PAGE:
More Signs of Spring

Growing up in central KS, I read every nature themed book I could gather.  Most in those days featured natural history subjects from eastern North America–a few from the west.  I longed to see the Smokey mountains in the spring, walk along the C and O canal, or see warblers dripping from trees during migration.  Imagine my surprise  and elation when I identified my first bright yellow male goldfinch as a 12 year old in my own backyard—I thought those birds were “back East”.  Of course as my experiences grew I came to realize that much of what was discussed in nature themed books was indeed part of my own Kansas environment.  Still until I enrolled at KU in 1969, I had never seen any of the “woodland ephemerals” so talked about in any coverage of spring in eastern deciduous woodlands.  I saw my first ephemerals in my second spring at KU in Baldwin Woods.  I ritually, return every spring to check on these populations of small, early wildflowers.  Their appearance each year grounds me.  Here’s some recent photos:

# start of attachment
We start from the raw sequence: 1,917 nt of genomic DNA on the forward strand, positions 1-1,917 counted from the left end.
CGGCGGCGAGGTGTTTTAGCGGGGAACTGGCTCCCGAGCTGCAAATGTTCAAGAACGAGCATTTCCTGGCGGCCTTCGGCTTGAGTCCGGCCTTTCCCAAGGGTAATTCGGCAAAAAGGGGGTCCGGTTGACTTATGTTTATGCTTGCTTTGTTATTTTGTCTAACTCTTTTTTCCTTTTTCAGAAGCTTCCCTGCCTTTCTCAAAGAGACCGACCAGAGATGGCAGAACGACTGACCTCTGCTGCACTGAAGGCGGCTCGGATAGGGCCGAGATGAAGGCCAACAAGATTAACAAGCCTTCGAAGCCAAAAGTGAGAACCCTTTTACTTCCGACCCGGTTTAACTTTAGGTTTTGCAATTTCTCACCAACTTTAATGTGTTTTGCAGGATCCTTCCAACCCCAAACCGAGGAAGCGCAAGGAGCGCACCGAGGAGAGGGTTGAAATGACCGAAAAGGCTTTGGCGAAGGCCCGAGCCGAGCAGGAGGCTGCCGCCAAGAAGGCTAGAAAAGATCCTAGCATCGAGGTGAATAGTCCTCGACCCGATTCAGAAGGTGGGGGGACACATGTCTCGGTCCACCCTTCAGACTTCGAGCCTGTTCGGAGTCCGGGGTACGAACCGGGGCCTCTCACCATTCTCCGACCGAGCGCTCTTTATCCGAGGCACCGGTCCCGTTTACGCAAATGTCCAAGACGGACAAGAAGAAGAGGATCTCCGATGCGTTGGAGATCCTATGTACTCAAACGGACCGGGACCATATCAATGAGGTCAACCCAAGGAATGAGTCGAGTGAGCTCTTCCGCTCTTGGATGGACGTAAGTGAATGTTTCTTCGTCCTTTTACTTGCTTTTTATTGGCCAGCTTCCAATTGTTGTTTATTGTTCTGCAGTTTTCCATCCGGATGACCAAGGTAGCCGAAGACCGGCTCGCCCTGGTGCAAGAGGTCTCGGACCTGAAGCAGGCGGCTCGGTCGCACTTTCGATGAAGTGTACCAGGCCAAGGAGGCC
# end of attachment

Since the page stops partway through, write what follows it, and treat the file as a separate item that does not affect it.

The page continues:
False Rue Anemone



Rue Anemone
Dutchman's Breeches



Erythronium albidum
Spring Beauty



One thought on “More Signs of Spring”

  1. Wonderful pictures Brad! But where is the Bloodroot?

    For those on Johnson County the Overland Park Arboretum is a great place to observed the diversity of spring ephemerals. Once at the park, take the paved path to the south and east, stay to the left once this path intersects the mulch trail. Travel the mulch trail across the bridge and Wolf Creek, and make your way off the trail along the north facing bluff that you will see to your south. You should be able to find all the plants that brad photographed with the addition of Bloodroot, May Apple, and the like…

    Get out there soon before they finish blooming!

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